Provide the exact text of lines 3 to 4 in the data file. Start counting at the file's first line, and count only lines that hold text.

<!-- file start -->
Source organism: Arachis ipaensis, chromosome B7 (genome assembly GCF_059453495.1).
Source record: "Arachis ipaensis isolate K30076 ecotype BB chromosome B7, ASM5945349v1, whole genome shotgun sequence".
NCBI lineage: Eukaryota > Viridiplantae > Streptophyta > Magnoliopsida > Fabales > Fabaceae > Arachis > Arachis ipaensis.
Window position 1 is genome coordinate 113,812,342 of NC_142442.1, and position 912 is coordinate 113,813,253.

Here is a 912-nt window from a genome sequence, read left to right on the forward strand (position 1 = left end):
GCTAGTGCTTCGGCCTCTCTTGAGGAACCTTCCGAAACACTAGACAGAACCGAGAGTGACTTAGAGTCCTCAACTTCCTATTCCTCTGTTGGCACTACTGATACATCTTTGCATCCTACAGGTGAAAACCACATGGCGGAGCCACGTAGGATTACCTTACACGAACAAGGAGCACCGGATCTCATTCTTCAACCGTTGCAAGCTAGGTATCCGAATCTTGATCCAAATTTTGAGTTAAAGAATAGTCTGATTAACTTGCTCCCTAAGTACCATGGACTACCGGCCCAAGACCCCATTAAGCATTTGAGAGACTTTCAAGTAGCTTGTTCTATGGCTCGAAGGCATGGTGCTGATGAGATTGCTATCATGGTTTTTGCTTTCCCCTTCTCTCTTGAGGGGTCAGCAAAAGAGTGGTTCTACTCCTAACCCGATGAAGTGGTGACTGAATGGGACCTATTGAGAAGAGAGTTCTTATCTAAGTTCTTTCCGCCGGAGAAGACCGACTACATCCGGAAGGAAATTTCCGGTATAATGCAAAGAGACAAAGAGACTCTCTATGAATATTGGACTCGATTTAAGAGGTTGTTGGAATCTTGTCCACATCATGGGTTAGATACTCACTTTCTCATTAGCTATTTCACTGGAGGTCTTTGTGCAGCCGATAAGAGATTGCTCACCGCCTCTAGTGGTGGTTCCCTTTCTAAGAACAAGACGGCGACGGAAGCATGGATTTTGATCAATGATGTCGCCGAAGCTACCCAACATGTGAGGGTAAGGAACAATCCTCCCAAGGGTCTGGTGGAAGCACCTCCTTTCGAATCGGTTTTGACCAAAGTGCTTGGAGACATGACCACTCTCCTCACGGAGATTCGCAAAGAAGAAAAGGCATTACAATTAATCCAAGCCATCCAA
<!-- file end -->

NCBI lineage: Eukaryota > Viridiplantae > Streptophyta > Magnoliopsida > Fabales > Fabaceae > Arachis > Arachis ipaensis.
Window position 1 is genome coordinate 113,812,342 of NC_142442.1, and position 912 is coordinate 113,813,253.